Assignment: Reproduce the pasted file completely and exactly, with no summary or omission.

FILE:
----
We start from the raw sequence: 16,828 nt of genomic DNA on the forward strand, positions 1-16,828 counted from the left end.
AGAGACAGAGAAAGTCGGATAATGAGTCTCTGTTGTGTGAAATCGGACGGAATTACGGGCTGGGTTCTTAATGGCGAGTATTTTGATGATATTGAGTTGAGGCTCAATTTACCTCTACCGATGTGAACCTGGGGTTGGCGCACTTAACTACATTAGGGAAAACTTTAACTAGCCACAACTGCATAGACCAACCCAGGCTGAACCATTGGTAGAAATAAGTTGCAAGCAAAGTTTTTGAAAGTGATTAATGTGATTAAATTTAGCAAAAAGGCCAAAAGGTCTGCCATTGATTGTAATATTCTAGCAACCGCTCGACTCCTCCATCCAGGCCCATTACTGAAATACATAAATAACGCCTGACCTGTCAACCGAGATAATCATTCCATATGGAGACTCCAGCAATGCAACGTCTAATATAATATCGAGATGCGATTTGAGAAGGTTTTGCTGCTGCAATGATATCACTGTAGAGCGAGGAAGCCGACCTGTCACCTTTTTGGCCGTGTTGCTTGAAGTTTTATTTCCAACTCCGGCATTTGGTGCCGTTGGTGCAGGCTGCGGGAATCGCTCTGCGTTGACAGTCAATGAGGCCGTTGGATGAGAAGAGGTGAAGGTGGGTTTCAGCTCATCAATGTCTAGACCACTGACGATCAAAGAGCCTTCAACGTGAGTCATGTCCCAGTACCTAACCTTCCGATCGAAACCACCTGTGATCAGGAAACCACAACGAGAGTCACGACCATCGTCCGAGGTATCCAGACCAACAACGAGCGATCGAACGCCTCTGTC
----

We start from the raw sequence: 16,828 nt of genomic DNA on the forward strand, positions 1-16,828 counted from the left end.
AGAGACAGAGAAAGTCGGATAATGAGTCTCTGTTGTGTGAAATCGGACGGAATTACGGGCTGGGTTCTTAATGGCGAGTATTTTGATGATATTGAGTTGAGGCTCAATTTACCTCTACCGATGTGAACCTGGGGTTGGCGCACTTAACTACATTAGGGAAAACTTTAACTAGCCACAACTGCATAGACCAACCCAGGCTGAACCATTGGTAGAAATAAGTTGCAAGCAAAGTTTTTGAAAGTGATTAATGTGATTAAATTTAGCAAAAAGGCCAAAAGGTCTGCCATTGATTGTAATATTCTAGCAACCGCTCGACTCCTCCATCCAGGCCCATTACTGAAATACATAAATAACGCCTGACCTGTCAACCGAGATAATCATTCCATATGGAGACTCCAGCAATGCAACGTCTAATATAATATCGAGATGCGATTTGAGAAGGTTTTGCTGCTGCAATGATATCACTGTAGAGCGAGGAAGCCGACCTGTCACCTTTTTGGCCGTGTTGCTTGAAGTTTTATTTCCAACTCCGGCATTTGGTGCCGTTGGTGCAGGCTGCGGGAATCGCTCTGCGTTGACAGTCAATGAGGCCGTTGGATGAGAAGAGGTGAAGGTGGGTTTCAGCTCATCAATGTCTAGACCACTGACGATCAAAGAGCCTTCAACGTGAGTCATGTCCCAGTACCTAACCTTCCGATCGAAACCACCTGTGATCAGGAAACCACAACGAGAGTCACGACCATCGTCCGAGGTATCCAGACCAACAACGAGCGATCGAACGCCTCTGTC